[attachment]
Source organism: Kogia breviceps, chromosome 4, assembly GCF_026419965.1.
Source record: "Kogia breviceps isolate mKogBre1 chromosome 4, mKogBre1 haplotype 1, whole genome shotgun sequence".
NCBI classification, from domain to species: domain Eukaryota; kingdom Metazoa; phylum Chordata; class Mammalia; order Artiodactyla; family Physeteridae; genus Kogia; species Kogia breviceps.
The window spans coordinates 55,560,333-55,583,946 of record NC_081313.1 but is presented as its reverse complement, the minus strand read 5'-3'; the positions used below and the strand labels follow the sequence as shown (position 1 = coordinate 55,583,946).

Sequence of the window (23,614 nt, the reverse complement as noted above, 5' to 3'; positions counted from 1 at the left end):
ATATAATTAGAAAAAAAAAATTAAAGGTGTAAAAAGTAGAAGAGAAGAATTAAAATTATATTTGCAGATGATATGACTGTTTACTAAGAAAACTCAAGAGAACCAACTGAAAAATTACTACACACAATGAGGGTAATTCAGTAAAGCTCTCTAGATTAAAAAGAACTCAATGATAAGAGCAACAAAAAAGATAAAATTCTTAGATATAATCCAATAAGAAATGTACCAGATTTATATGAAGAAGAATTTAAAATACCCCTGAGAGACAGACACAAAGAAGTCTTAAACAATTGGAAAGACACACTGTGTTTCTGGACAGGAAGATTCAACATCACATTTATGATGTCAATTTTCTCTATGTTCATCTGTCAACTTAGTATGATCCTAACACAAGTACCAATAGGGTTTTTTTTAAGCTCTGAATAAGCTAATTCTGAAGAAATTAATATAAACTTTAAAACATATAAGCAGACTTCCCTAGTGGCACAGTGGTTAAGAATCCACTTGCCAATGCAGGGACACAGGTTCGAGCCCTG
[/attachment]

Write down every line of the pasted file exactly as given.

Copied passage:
Source organism: Kogia breviceps, chromosome 4, assembly GCF_026419965.1.
Source record: "Kogia breviceps isolate mKogBre1 chromosome 4, mKogBre1 haplotype 1, whole genome shotgun sequence".
NCBI classification, from domain to species: domain Eukaryota; kingdom Metazoa; phylum Chordata; class Mammalia; order Artiodactyla; family Physeteridae; genus Kogia; species Kogia breviceps.
The window spans coordinates 55,560,333-55,583,946 of record NC_081313.1 but is presented as its reverse complement, the minus strand read 5'-3'; the positions used below and the strand labels follow the sequence as shown (position 1 = coordinate 55,583,946).

Sequence of the window (23,614 nt, the reverse complement as noted above, 5' to 3'; positions counted from 1 at the left end):
ATATAATTAGAAAAAAAAAATTAAAGGTGTAAAAAGTAGAAGAGAAGAATTAAAATTATATTTGCAGATGATATGACTGTTTACTAAGAAAACTCAAGAGAACCAACTGAAAAATTACTACACACAATGAGGGTAATTCAGTAAAGCTCTCTAGATTAAAAAGAACTCAATGATAAGAGCAACAAAAAAGATAAAATTCTTAGATATAATCCAATAAGAAATGTACCAGATTTATATGAAGAAGAATTTAAAATACCCCTGAGAGACAGACACAAAGAAGTCTTAAACAATTGGAAAGACACACTGTGTTTCTGGACAGGAAGATTCAACATCACATTTATGATGTCAATTTTCTCTATGTTCATCTGTCAACTTAGTATGATCCTAACACAAGTACCAATAGGGTTTTTTTTAAGCTCTGAATAAGCTAATTCTGAAGAAATTAATATAAACTTTAAAACATATAAGCAGACTTCCCTAGTGGCACAGTGGTTAAGAATCCACTTGCCAATGCAGGGACACAGGTTCGAGCCCTG